To brake or decelerate a car very rapidly, so as to leave black rubber marks on the pavement (1950s+ Hot rodders)
[leevd] /livd/ adjective 1. having ; leafed. [leev] /liv/ verb (used with object), left, leaving. 1. to go out of or away from, as a place: to leave the house. 2. to depart from permanently; quit: to leave a job. 3. to let remain or have remaining behind after going, disappearing, ceasing, etc.: I left […]
- Leave flat
Forsake or abandon completely, especially without warning. For example, He didn’t tell her he wasn’t picking her up; he just left her flat. [ ; c. 1900 ] Also see: leave in the lurch
- Leave holding the bag
Abandon someone, force someone to bear the responsibility or blame. For example, Her friends said they were too busy to help with cleaning up, and left Lucy holding the bag . This expression is often put as be left holding the bag , as in When they quit the clean-up committee, Lucy was left holding […]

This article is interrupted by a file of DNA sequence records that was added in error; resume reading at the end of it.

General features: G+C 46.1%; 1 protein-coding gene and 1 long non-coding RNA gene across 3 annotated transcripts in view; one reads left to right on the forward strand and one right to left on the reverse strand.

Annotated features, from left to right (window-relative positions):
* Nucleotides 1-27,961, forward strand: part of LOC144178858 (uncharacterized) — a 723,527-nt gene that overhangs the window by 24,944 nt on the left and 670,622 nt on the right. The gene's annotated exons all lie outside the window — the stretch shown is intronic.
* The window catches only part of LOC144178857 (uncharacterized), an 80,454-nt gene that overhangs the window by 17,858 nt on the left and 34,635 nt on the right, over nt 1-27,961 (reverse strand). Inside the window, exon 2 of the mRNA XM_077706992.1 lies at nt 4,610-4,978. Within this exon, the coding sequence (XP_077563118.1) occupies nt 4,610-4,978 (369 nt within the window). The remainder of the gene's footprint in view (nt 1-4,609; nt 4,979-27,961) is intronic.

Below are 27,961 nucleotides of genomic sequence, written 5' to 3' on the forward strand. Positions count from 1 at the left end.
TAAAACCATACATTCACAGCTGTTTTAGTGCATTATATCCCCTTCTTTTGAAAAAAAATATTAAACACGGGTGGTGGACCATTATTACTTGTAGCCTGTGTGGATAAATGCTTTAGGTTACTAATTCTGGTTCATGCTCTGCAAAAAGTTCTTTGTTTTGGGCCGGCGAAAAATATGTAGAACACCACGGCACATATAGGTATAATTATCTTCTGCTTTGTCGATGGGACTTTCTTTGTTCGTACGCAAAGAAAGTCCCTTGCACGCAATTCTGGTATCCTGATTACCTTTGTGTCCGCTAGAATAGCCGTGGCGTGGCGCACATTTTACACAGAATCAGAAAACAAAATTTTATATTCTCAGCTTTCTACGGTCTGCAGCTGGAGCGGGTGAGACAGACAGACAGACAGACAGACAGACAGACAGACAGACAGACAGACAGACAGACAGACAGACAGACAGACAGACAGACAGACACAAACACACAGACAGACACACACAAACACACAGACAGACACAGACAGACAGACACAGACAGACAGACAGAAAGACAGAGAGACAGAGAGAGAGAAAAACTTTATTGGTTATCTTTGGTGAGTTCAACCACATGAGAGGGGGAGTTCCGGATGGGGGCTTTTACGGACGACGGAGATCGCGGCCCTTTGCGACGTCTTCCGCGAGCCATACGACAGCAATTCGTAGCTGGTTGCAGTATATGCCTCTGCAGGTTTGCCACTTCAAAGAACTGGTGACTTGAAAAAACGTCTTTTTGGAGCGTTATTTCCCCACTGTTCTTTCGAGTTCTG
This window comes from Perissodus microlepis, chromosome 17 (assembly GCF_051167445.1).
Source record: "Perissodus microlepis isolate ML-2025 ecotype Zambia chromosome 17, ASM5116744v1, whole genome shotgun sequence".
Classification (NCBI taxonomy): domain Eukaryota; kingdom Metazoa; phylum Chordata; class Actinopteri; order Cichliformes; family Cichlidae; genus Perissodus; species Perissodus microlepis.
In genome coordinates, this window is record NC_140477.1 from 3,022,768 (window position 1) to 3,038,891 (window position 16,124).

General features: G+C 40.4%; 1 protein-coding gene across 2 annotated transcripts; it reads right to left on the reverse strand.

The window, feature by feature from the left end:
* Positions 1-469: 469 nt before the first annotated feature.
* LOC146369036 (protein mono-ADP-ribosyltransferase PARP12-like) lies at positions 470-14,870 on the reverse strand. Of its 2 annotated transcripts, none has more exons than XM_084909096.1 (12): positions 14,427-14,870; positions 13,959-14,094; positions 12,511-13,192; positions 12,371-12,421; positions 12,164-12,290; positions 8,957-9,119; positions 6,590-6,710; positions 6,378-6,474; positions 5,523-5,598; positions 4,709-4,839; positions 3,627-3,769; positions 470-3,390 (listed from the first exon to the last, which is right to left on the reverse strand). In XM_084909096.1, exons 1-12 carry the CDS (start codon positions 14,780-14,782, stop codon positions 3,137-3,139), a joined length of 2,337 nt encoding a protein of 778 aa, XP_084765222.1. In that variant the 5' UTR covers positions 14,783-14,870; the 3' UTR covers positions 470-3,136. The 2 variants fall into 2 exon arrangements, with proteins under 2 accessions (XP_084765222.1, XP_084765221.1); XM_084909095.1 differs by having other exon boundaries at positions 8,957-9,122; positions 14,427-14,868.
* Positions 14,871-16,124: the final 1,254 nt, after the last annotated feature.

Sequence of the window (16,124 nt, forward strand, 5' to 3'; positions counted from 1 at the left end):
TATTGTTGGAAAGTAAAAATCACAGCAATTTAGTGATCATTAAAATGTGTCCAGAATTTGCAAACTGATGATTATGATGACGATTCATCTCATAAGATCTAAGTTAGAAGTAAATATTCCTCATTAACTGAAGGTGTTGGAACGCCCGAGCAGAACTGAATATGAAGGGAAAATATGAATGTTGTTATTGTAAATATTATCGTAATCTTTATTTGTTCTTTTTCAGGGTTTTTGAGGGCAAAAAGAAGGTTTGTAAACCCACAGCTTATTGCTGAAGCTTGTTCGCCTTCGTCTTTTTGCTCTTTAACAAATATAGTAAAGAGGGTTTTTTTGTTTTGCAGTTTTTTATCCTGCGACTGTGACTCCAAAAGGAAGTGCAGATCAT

- Leave hanging
Also, leave hanging in the air or in midair. Keep undecided, uncertain, or in suspense. For example, Since we hadn’t found a big enough hall, we left the final date hanging, or She couldn’t figure out a good ending for the book, so her audience was left hanging in midair.